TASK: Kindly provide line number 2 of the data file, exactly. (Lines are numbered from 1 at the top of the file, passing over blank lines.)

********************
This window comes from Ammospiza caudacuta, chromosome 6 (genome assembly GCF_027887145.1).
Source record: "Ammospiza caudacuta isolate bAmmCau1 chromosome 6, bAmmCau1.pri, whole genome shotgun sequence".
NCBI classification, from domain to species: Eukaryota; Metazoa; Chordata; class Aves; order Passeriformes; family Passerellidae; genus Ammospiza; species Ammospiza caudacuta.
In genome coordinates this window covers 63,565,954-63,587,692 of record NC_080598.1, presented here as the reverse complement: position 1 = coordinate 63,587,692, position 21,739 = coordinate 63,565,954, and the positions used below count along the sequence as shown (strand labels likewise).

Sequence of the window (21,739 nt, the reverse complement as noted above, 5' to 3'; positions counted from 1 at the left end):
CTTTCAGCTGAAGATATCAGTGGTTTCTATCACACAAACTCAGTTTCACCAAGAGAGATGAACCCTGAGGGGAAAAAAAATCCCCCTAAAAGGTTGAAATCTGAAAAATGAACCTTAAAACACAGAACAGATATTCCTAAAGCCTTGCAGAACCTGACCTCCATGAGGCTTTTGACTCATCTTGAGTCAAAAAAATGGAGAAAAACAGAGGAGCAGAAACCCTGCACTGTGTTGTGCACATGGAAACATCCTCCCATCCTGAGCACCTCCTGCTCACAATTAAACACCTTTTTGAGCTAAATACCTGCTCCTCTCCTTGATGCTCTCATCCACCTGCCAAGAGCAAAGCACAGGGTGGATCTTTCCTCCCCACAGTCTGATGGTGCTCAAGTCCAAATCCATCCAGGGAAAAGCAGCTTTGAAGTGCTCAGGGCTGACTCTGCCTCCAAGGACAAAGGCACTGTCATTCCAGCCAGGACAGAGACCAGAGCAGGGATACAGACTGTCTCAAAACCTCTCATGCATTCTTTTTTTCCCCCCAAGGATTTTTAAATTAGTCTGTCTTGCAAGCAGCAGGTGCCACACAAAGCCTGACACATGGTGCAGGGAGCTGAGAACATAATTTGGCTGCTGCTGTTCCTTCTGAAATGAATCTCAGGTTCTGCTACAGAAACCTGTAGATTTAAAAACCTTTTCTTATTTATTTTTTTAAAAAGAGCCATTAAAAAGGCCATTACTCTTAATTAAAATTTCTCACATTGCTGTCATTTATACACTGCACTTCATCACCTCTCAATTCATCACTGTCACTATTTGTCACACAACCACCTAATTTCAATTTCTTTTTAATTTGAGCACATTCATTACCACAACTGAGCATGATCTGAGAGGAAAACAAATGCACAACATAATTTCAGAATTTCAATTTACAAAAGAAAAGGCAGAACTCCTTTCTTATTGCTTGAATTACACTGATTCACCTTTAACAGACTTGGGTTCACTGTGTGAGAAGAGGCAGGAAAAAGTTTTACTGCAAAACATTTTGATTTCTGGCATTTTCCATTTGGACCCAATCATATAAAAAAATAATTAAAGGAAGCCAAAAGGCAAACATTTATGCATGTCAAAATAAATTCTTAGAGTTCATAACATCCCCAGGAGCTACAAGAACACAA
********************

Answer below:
Source record: "Ammospiza caudacuta isolate bAmmCau1 chromosome 6, bAmmCau1.pri, whole genome shotgun sequence".